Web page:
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Friday, December 3, 2021

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Arts + CultureLitBen Folds illuminates the music biz with 'Lightning Bugs'

Ben Folds illuminates the music biz with ‘Lightning Bugs’

The singer and arts education advocate shares his life's 'cheap lessons' in new book and at JCC—sprinkled with hits.

Ben Folds is not your average rockstar, so it’s no surprise that the genre-bending alternative, pop, and classical artist’s autobiography, A Dream About Lightning Bugs, is not your typical tell-all.

Instead of issuing yet another celebrity memoir teeming with lurid tales of sexcapades and drug abuse, the former Ben Folds Five frontman and multi-platinum-selling solo artist, best known for such cult classics as “Brick,” “The Luckiest,” and “You Don’t Know Me,” fills his 336-page bio with career lessons for artists, which he himself learned the hard way from his own successes and failures.

Folds, who serves as the first-ever Artistic Advisor to the National Symphony Orchestra at the Kennedy Center, scores for film and TV, and hosts the ArtsVote 2020 Podcast Series of interviews on arts policies with current 2020 presidential candidates, is particularly suited to teaching readers such things as how to find their creative voice, think like an artist, and sustain a lasting and multidisciplinary artistic career.

The singer-songwriter is excited to impart even more lessons when he appears in San Francisco, in conversation with SF Chronicle pop music critic Aidin Vaziri, on his birthday (Thu/12 at JCCSF) and ice the cake with an intimate performance of some of his standout tunes.

But first, he chatted with me about his most valuable lesson for creatives, why arts education is critical, and why every single person should write their own damn memoir.

48 HILLS There are a lot of lessons in your book for aspiring musicians and creatives in general. Which, in your opinion, is the most important one?

BEN FOLDS I would simply drop off the suggestion that human life is essentially creative at its core and separating art from life is not always an easy, possible, or smart thing to do.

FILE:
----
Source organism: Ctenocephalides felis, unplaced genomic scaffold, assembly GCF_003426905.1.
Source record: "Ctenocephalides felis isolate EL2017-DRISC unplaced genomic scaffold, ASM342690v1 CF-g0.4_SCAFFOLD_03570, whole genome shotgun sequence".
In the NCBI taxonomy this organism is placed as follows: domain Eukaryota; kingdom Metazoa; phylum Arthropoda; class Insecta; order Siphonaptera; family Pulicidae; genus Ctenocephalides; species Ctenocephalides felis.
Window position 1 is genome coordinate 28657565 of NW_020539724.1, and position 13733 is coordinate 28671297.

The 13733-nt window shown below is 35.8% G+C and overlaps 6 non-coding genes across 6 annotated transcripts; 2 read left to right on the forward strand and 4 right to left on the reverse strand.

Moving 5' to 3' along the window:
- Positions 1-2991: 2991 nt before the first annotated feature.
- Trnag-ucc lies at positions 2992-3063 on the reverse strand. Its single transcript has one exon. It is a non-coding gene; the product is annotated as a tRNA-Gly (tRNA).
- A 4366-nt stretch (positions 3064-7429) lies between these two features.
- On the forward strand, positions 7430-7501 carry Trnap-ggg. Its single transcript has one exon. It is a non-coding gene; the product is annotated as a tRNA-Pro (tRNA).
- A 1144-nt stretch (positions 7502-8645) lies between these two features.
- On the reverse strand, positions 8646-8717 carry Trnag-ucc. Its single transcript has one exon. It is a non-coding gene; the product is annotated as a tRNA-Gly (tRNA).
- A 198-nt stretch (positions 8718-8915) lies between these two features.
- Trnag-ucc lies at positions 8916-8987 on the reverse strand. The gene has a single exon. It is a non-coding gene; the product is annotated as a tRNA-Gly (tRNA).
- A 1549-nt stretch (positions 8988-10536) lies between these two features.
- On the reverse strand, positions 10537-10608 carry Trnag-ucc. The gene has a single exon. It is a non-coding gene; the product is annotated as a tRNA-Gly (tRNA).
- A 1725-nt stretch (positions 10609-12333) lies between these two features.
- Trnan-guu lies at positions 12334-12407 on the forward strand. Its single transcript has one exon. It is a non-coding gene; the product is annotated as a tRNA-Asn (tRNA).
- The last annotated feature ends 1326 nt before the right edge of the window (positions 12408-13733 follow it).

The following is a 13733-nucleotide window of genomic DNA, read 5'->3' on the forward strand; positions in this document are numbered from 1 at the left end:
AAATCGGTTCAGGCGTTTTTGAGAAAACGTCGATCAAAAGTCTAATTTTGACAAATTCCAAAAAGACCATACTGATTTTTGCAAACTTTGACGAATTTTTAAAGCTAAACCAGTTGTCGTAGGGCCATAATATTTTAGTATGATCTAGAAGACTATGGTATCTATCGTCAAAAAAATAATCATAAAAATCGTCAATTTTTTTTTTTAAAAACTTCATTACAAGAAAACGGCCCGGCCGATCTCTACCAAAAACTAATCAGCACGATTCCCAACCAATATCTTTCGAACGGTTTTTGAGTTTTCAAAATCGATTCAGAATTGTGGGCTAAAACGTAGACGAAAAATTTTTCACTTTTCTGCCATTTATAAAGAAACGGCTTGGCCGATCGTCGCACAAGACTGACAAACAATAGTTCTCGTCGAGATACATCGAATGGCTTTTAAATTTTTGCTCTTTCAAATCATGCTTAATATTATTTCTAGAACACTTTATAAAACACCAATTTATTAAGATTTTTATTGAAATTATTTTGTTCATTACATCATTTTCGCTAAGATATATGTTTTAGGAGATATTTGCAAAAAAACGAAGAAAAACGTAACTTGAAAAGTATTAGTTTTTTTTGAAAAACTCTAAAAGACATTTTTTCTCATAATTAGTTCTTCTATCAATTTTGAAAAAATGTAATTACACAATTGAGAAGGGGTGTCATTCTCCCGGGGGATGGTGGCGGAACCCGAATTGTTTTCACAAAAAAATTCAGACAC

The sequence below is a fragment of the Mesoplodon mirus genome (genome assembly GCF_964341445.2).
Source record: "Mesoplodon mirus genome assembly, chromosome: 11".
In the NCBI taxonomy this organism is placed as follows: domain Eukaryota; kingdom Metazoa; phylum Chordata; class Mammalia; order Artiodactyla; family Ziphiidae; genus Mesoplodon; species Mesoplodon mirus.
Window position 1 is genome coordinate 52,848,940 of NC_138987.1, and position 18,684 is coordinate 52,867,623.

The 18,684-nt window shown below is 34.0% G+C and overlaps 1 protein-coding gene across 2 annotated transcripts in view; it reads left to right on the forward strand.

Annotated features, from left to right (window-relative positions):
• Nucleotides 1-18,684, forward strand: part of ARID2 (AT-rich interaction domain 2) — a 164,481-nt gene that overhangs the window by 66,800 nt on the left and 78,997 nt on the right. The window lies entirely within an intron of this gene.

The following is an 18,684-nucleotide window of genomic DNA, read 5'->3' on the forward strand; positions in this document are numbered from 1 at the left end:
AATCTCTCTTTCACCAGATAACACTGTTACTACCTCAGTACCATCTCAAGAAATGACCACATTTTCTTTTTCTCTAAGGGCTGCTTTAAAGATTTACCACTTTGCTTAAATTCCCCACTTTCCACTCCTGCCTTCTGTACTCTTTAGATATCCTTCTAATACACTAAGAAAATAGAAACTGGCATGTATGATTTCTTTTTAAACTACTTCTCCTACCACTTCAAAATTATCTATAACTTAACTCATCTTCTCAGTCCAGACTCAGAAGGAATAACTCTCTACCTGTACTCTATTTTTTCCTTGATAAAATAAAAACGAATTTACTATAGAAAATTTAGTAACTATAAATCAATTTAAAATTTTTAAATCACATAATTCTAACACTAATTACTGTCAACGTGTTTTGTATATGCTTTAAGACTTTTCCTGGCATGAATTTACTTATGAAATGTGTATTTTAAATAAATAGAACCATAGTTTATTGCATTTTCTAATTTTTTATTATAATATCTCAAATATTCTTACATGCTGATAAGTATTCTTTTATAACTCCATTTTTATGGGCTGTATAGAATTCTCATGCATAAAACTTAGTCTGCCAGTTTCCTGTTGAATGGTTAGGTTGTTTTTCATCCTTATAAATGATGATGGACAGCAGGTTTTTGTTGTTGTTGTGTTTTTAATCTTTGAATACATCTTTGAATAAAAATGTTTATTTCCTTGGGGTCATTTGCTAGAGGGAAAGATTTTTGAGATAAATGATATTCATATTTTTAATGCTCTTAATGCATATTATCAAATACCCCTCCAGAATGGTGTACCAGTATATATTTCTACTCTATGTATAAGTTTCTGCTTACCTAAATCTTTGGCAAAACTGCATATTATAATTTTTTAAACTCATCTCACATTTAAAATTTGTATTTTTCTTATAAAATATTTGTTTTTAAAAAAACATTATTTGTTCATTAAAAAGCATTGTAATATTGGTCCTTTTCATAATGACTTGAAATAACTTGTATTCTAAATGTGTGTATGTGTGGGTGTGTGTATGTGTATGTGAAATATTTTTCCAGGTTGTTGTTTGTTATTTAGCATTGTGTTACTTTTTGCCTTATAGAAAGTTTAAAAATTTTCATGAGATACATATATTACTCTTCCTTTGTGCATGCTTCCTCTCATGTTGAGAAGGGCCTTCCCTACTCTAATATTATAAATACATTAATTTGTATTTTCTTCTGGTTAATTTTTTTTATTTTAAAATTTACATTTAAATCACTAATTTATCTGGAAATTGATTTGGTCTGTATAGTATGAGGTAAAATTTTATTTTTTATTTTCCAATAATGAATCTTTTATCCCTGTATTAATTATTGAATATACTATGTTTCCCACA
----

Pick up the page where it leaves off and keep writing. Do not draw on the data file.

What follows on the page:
People are inherently creative. I don’t know what lesson comes out of that. It’s just something to remember as people embark upon life, whether you’re selling insurance like Charles Ives, one of the great composers, was doing, or whether you’re shaking your ass on stage like Elvis was doing.

48 HILLS Reading your book, I can see why you’ve become such a huge advocate for arts education and music therapy funding in our nation’s public schools. Why have so many been quick to abandon arts education?

BEN FOLDS Because I think in order to achieve the incredible things we’ve achieved, we have all become experts in our fields. So I think the compartmentalization into various expertise has given birth to the idea that creativity is only valuable if it’s the expertise—that which puts food on the table—when creativity is actually how we live, what we’re interested in, what brings us joy, and what makes us human.

The purest environment in which we really foster creativity is in the arts. So the reason that I’m really in favor of reestablishing the value of arts education is that it’s so good for everybody’s life going forward.

48 HILLS I know you’ve spoken to many Democratic candidates for president on your podcast to get their stances on this issue.